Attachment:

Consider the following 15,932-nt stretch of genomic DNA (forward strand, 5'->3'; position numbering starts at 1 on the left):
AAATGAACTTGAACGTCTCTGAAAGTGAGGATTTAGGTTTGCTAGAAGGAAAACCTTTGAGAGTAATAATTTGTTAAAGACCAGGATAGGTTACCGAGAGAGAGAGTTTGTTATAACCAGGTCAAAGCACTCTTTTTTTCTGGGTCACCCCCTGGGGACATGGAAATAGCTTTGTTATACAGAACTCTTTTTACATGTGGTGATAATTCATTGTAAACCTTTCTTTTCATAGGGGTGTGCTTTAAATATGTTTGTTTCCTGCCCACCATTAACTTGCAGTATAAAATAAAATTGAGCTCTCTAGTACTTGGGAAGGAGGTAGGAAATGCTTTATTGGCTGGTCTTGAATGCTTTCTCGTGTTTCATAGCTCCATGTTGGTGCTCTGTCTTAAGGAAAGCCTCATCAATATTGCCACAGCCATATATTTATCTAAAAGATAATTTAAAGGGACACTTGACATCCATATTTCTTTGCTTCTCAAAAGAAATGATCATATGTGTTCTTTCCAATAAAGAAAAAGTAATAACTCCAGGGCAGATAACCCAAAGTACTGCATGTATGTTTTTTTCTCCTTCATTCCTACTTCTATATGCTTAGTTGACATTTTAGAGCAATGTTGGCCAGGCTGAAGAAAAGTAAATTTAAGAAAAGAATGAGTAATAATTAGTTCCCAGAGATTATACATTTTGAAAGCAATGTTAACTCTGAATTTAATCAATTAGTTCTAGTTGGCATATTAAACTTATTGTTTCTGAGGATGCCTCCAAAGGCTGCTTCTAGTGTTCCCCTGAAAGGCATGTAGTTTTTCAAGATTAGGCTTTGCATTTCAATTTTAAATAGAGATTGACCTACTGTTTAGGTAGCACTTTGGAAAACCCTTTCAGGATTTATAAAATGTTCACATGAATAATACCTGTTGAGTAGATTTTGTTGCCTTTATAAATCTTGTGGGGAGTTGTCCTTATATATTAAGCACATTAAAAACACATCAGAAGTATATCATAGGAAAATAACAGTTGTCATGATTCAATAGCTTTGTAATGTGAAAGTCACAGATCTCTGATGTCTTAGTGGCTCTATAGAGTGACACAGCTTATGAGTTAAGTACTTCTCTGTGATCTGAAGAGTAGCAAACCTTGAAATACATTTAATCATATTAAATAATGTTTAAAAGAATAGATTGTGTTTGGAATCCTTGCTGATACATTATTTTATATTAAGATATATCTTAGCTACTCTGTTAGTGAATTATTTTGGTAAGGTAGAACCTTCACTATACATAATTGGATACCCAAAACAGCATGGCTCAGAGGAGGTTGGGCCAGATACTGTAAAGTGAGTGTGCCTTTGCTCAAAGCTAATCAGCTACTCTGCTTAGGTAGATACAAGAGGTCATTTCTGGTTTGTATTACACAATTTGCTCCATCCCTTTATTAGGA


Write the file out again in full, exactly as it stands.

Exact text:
Consider the following 15,932-nt stretch of genomic DNA (forward strand, 5'->3'; position numbering starts at 1 on the left):
AAATGAACTTGAACGTCTCTGAAAGTGAGGATTTAGGTTTGCTAGAAGGAAAACCTTTGAGAGTAATAATTTGTTAAAGACCAGGATAGGTTACCGAGAGAGAGAGTTTGTTATAACCAGGTCAAAGCACTCTTTTTTTCTGGGTCACCCCCTGGGGACATGGAAATAGCTTTGTTATACAGAACTCTTTTTACATGTGGTGATAATTCATTGTAAACCTTTCTTTTCATAGGGGTGTGCTTTAAATATGTTTGTTTCCTGCCCACCATTAACTTGCAGTATAAAATAAAATTGAGCTCTCTAGTACTTGGGAAGGAGGTAGGAAATGCTTTATTGGCTGGTCTTGAATGCTTTCTCGTGTTTCATAGCTCCATGTTGGTGCTCTGTCTTAAGGAAAGCCTCATCAATATTGCCACAGCCATATATTTATCTAAAAGATAATTTAAAGGGACACTTGACATCCATATTTCTTTGCTTCTCAAAAGAAATGATCATATGTGTTCTTTCCAATAAAGAAAAAGTAATAACTCCAGGGCAGATAACCCAAAGTACTGCATGTATGTTTTTTTCTCCTTCATTCCTACTTCTATATGCTTAGTTGACATTTTAGAGCAATGTTGGCCAGGCTGAAGAAAAGTAAATTTAAGAAAAGAATGAGTAATAATTAGTTCCCAGAGATTATACATTTTGAAAGCAATGTTAACTCTGAATTTAATCAATTAGTTCTAGTTGGCATATTAAACTTATTGTTTCTGAGGATGCCTCCAAAGGCTGCTTCTAGTGTTCCCCTGAAAGGCATGTAGTTTTTCAAGATTAGGCTTTGCATTTCAATTTTAAATAGAGATTGACCTACTGTTTAGGTAGCACTTTGGAAAACCCTTTCAGGATTTATAAAATGTTCACATGAATAATACCTGTTGAGTAGATTTTGTTGCCTTTATAAATCTTGTGGGGAGTTGTCCTTATATATTAAGCACATTAAAAACACATCAGAAGTATATCATAGGAAAATAACAGTTGTCATGATTCAATAGCTTTGTAATGTGAAAGTCACAGATCTCTGATGTCTTAGTGGCTCTATAGAGTGACACAGCTTATGAGTTAAGTACTTCTCTGTGATCTGAAGAGTAGCAAACCTTGAAATACATTTAATCATATTAAATAATGTTTAAAAGAATAGATTGTGTTTGGAATCCTTGCTGATACATTATTTTATATTAAGATATATCTTAGCTACTCTGTTAGTGAATTATTTTGGTAAGGTAGAACCTTCACTATACATAATTGGATACCCAAAACAGCATGGCTCAGAGGAGGTTGGGCCAGATACTGTAAAGTGAGTGTGCCTTTGCTCAAAGCTAATCAGCTACTCTGCTTAGGTAGATACAAGAGGTCATTTCTGGTTTGTATTACACAATTTGCTCCATCCCTTTATTAGGA